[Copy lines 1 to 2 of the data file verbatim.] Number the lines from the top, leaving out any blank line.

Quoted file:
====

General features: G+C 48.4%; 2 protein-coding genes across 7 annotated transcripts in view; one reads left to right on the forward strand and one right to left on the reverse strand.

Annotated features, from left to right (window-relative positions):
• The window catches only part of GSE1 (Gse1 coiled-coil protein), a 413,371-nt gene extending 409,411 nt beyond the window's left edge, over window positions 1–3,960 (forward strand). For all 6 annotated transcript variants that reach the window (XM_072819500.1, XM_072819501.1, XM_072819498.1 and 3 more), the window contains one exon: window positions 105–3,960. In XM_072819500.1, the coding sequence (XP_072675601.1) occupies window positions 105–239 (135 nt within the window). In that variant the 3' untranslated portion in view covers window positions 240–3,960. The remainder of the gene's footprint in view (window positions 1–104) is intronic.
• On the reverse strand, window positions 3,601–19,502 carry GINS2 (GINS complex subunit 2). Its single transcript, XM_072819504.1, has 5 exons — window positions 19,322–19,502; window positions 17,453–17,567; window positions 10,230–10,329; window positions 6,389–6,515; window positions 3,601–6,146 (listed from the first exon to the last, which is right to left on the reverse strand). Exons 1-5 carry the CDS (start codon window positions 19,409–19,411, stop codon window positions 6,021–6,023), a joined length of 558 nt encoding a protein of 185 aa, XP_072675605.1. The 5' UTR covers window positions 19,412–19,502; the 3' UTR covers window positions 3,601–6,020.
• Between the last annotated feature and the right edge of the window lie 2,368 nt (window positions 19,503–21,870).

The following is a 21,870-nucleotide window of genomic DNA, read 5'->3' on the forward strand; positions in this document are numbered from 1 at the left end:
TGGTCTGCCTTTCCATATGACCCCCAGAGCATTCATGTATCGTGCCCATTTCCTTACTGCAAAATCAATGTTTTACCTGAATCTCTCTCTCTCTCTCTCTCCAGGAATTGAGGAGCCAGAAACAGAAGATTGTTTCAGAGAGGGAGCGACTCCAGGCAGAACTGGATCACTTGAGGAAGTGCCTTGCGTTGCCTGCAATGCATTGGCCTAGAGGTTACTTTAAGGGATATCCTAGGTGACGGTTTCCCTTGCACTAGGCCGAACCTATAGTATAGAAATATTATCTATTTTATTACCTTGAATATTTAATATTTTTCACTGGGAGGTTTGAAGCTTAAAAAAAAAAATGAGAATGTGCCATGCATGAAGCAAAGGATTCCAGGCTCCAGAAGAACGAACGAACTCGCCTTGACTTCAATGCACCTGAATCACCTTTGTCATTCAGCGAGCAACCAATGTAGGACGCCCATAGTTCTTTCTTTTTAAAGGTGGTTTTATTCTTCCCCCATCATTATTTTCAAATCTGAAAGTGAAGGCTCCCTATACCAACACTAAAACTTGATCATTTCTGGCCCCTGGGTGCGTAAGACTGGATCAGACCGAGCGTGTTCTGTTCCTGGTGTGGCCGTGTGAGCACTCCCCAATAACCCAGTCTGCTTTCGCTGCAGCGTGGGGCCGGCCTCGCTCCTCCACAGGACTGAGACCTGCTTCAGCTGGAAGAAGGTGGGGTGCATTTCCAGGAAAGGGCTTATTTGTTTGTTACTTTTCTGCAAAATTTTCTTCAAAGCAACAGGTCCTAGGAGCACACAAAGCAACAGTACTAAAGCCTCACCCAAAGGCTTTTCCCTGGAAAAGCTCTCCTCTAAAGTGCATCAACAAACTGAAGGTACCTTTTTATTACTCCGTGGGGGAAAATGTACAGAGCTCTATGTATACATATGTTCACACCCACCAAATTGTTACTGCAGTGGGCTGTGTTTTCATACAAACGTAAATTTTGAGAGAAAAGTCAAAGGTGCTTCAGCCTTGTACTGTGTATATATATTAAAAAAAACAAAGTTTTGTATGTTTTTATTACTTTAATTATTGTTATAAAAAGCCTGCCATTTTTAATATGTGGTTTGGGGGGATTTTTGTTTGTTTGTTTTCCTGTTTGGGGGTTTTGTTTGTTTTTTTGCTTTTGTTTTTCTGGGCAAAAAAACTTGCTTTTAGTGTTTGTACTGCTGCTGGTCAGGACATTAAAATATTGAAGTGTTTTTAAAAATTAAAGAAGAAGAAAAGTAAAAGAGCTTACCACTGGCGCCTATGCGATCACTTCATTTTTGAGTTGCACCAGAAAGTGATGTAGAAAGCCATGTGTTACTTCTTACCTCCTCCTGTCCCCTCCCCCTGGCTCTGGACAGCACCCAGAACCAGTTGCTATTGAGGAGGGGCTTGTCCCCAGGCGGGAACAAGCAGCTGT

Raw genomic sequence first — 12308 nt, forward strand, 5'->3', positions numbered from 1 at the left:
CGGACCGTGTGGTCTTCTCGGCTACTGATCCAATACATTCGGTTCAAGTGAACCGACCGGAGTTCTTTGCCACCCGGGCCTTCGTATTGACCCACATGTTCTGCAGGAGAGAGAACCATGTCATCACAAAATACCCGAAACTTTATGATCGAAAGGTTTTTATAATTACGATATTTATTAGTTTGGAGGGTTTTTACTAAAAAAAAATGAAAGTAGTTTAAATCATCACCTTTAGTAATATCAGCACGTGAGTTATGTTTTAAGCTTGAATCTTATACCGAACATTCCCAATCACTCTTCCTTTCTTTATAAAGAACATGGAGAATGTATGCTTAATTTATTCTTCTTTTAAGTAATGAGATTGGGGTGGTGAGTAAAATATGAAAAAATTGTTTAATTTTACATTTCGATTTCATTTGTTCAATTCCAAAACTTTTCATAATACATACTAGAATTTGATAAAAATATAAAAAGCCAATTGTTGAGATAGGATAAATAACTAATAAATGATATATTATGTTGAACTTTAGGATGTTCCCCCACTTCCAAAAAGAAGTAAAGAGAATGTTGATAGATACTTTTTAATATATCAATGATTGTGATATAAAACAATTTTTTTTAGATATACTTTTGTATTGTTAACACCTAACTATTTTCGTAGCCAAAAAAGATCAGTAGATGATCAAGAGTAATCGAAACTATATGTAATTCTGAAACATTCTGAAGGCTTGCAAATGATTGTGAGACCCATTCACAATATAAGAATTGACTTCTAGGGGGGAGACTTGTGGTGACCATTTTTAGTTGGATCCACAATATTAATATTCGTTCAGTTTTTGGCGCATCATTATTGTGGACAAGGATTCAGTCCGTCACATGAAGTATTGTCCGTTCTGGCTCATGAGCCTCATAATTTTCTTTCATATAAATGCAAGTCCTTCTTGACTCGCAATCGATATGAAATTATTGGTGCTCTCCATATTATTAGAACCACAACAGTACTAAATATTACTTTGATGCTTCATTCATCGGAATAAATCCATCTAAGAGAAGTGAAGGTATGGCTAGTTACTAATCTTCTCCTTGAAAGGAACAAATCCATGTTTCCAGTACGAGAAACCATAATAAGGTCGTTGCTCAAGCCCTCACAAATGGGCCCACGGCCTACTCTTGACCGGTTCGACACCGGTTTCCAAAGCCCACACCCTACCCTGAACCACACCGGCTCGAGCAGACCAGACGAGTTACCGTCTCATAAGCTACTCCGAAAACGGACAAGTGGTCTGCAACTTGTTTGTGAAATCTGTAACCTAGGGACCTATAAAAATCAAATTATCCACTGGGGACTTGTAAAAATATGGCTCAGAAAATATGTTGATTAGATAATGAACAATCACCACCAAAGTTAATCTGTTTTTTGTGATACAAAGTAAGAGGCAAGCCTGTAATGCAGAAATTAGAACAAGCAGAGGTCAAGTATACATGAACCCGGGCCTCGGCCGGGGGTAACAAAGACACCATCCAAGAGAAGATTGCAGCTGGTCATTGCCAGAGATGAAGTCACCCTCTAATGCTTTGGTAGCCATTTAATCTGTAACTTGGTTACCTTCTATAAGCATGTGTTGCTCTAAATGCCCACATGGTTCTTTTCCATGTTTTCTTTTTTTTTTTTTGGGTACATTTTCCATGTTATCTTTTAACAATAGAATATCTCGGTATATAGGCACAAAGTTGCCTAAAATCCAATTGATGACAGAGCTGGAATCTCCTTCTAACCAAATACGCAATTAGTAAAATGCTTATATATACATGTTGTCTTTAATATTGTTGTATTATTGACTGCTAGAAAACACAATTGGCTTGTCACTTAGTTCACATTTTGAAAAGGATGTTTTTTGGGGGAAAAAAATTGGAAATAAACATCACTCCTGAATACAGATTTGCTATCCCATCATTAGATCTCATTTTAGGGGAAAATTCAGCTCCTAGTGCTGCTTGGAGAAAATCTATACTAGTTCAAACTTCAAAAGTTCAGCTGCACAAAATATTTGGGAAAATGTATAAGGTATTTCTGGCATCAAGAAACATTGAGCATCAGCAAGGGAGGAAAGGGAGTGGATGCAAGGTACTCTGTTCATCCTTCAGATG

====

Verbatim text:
General features: G+C 48.4%; 2 protein-coding genes across 7 annotated transcripts in view; one reads left to right on the forward strand and one right to left on the reverse strand.

Annotated features, from left to right (window-relative positions):